On Religion

Satirical author Father Paul Mankowski dies at 66

For millions of Americans, "The Battle Hymn of the Republic" is as familiar as the national anthem and much easier to sing.

Few would need help with: "Mine eyes have seen the glory of the coming of the Lord. He is trampling out the vintage where the grapes of wrath are stored. He has loosed the fateful lightning of His terrible swift sword. His truth is marching on! Glory, glory, Hallelujah! ... His truth is marching on!"

During 1990s fights over updated Catholic liturgies, a Semitic languages professor at Rome's Pontifical Biblical Institute wrote a "Battle Hymn" for modernists.

This "sanitized" text -- "chanted to no tune in particular" -- declared: "I see God's approach; it is good. God makes wine with God's feet. ... Brightness flashes from the decision-making apparatus. God's worldview is currently earning widespread respect. Give honor repeatedly to the god of our tradition. We have owned our values."

Father Paul Mankowski put his own name on that piece for First Things (the journal of the Institute on Religion and Public Life), since it didn't lance specific institutions or leaders. For decades, Catholics seeking his satirical work learned to look for "Diogenes" at CatholicCulture.org or "Father X" elsewhere.

Mankowski died on Sept. 3 at age 66, felled by a ruptured brain aneurysm. Raised in a middle-class Rust Belt family, he worked in steel mills to pay tuition at the University of Chicago. His advanced degrees included a master's from Oxford and a doctorate from Harvard.

Many researchers, politicos and journalists (like me) knew him through telephone calls and emails, usually seeking documents and statements from nearby Catholic leaders. He was a rarity in the modern age -- a Jesuit conservative -- and his superiors eventually ordered him not to address church controversies. Much of his work was published anonymously or using pen names.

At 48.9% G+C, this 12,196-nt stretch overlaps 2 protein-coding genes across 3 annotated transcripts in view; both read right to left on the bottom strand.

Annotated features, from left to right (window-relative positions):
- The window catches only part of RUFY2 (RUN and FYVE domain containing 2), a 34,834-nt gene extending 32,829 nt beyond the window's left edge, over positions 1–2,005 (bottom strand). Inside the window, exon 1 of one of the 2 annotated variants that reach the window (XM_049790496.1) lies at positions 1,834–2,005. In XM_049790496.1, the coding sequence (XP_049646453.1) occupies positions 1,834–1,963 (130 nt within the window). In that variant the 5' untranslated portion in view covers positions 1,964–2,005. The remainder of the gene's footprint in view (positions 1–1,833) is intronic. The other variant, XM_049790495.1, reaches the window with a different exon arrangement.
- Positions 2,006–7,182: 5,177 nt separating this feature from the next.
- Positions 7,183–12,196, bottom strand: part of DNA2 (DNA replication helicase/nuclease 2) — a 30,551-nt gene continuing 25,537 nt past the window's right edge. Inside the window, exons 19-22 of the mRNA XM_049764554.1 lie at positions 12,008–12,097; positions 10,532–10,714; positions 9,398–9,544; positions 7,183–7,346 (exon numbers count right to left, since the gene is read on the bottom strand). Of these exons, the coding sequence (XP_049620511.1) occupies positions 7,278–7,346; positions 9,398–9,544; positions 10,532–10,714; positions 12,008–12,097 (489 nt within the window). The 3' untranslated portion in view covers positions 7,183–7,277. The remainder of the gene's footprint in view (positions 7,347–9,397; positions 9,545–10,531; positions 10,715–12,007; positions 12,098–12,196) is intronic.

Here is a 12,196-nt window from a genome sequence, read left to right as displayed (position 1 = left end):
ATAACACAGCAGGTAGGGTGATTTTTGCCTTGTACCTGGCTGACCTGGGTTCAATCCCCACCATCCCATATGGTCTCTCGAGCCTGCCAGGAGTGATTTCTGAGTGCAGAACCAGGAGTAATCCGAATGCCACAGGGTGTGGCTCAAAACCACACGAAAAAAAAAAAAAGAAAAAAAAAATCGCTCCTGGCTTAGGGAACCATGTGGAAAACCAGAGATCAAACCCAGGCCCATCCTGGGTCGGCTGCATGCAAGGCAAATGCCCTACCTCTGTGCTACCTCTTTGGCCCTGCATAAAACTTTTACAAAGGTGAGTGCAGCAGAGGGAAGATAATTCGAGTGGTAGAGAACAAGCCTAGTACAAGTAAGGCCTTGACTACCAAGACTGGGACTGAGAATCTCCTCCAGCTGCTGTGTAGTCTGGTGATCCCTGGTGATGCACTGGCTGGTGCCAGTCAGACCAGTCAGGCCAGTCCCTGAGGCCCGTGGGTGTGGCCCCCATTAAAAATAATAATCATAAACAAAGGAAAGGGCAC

Princeton University's Robert George blitzed through years of emails after hearing about Mankowski's sudden death.

"There are some doozies -- especially the spoofs, send-ups and parodies," said George, on Facebook. "His wit was a massive quiver full of poison-dipped arrows, and he was a master archer. ... He would not give a pass to fools, frauds, charlatans, hypocrites, rent-seekers, time servers, racketeers, manipulators, corrupt scholars, false teachers or weak or craven leaders, especially in the Church."

Former Australian Prime Minister Tony Abbott added, at First Things: "The hardest battles are with the people who are supposed to be on the same side. There are no medals for internal fights, however necessary. The strength of character and the moral courage required is all the more heroic because it's invariably only recognized posthumously."

In his tribute, Catholic World News editor Phil Lawler quoted an entire Diogenes piece -- written late in the papacy of St. John Paul II -- contrasting the work of Catholic reformers dedicated to "nutrition" and those who preferred "surgery."

"Nutritionists believe that the Church's ills can be cured by fresh air, moderate exercise and green leafy vegetables," wrote Mankowski. "Surgeons believe the patient has an aggressive cancer that demands cutting and cautery -- the sooner, the better. ... Nutritionists point to signs of vitality found in thriving new congregations, excellent papal catechesis, the comparative orthodoxy of younger priests. ... Surgeons are more impressed by the nature and scale of clerical depravity, the incapacity of bishops to remove heretics and criminals from their own number (plus their apparent unwillingness to deal with any corruption except under pressures of public scandal), and the widening gap between the Holy See's instruction on doctrine, morals and liturgy and the actual efforts of bishops and priests."

Speaking for himself, Mankowski noted that many of his "more tolerant friends" had urged him to make "a bad faith effort at good faith." He stressed -- in a lecture posted earlier this year by Catholic Citizens TV -- that he was not optimistic about current Catholic trends, but truly hopeful about the future.

"I believe the visible and doctrinal unity of the church will diminish and will be subject to new loyalties and alignments," he said. "I believe that organized hostility to the church will increase to the point that there is no reason at all to be a Catholic, no reason at all to be a nun, no reason at all to be a priest -- apart from the unshakeable personal conviction that the Church is the supreme dispenser of truth and of spiritual goods."

Terry Mattingly leads GetReligion.org and lives in Oak Ridge, Tenn. He is a senior fellow at the Overby Center at the University of Mississippi.

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